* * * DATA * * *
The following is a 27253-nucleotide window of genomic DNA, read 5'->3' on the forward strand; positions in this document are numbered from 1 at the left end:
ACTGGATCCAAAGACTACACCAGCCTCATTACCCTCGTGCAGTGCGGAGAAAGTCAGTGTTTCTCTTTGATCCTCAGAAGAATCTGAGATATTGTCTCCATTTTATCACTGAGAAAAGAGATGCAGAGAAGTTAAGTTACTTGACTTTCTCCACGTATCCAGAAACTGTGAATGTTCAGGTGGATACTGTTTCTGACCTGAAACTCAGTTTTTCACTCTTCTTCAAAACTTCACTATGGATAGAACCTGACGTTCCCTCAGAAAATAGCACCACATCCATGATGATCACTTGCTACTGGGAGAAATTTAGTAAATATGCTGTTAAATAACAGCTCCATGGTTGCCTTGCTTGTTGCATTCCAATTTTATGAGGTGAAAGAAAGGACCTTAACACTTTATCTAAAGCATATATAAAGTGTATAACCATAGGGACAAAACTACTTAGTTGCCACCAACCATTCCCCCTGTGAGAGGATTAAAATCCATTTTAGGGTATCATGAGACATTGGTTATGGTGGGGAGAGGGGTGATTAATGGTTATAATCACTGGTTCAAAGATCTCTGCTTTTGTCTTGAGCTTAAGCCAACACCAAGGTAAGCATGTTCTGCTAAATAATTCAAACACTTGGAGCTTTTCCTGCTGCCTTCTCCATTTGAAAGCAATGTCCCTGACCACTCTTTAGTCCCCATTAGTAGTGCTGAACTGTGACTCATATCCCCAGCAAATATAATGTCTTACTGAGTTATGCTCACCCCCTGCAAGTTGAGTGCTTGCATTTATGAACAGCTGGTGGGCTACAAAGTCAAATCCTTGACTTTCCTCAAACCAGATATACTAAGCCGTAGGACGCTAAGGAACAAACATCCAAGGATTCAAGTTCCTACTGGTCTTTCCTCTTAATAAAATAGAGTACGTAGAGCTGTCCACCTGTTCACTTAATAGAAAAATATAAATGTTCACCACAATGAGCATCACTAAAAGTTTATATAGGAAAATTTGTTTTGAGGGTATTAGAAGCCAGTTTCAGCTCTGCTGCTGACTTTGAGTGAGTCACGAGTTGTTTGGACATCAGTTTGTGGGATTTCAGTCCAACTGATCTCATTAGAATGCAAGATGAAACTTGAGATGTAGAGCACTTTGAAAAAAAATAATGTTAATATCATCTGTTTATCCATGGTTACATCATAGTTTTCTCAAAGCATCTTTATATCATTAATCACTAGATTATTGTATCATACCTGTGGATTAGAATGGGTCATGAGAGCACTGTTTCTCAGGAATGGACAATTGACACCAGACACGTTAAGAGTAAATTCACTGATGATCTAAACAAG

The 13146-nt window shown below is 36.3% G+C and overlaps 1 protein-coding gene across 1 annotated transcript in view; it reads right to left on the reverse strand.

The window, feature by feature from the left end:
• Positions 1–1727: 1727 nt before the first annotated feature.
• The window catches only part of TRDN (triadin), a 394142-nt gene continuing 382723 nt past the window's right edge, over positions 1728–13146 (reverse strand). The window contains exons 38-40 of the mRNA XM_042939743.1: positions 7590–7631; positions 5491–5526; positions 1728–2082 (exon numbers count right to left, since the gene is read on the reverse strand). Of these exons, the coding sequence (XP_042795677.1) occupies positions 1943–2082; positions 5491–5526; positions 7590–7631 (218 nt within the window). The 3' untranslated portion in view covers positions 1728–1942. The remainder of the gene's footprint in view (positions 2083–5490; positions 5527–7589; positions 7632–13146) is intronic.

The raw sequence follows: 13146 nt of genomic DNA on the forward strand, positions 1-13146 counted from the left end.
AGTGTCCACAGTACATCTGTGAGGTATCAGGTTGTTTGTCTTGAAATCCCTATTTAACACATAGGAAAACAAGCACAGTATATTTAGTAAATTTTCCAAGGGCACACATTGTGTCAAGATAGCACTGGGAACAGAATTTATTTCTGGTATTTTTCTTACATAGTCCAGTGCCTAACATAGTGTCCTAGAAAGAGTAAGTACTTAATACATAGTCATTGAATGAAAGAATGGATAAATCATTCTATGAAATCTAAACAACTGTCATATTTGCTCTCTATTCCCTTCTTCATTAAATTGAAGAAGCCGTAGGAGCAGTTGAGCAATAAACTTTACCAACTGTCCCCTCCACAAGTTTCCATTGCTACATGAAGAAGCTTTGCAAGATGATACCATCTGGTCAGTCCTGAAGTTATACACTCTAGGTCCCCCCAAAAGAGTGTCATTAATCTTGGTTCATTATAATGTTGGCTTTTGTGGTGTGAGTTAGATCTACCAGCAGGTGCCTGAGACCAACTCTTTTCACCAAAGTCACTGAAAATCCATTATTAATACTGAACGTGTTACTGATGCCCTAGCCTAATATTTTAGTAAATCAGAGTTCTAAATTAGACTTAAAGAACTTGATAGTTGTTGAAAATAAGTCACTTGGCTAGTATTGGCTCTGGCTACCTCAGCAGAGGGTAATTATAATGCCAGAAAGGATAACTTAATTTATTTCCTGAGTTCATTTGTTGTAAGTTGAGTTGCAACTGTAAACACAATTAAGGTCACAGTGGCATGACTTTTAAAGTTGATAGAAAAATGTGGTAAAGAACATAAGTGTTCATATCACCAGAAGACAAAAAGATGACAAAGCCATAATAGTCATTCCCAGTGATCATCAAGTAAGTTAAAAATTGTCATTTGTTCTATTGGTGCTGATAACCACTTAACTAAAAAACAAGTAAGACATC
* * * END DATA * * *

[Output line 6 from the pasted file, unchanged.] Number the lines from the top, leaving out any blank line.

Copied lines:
• The window catches only part of TRDN (triadin), a 394142-nt gene continuing 382723 nt past the window's right edge, over positions 1728–13146 (reverse strand). The window contains exons 38-40 of the mRNA XM_042939743.1: positions 7590–7631; positions 5491–5526; positions 1728–2082 (exon numbers count right to left, since the gene is read on the reverse strand). Of these exons, the coding sequence (XP_042795677.1) occupies positions 1943–2082; positions 5491–5526; positions 7590–7631 (218 nt within the window). The 3' untranslated portion in view covers positions 1728–1942. The remainder of the gene's footprint in view (positions 2083–5490; positions 5527–7589; positions 7632–13146) is intronic.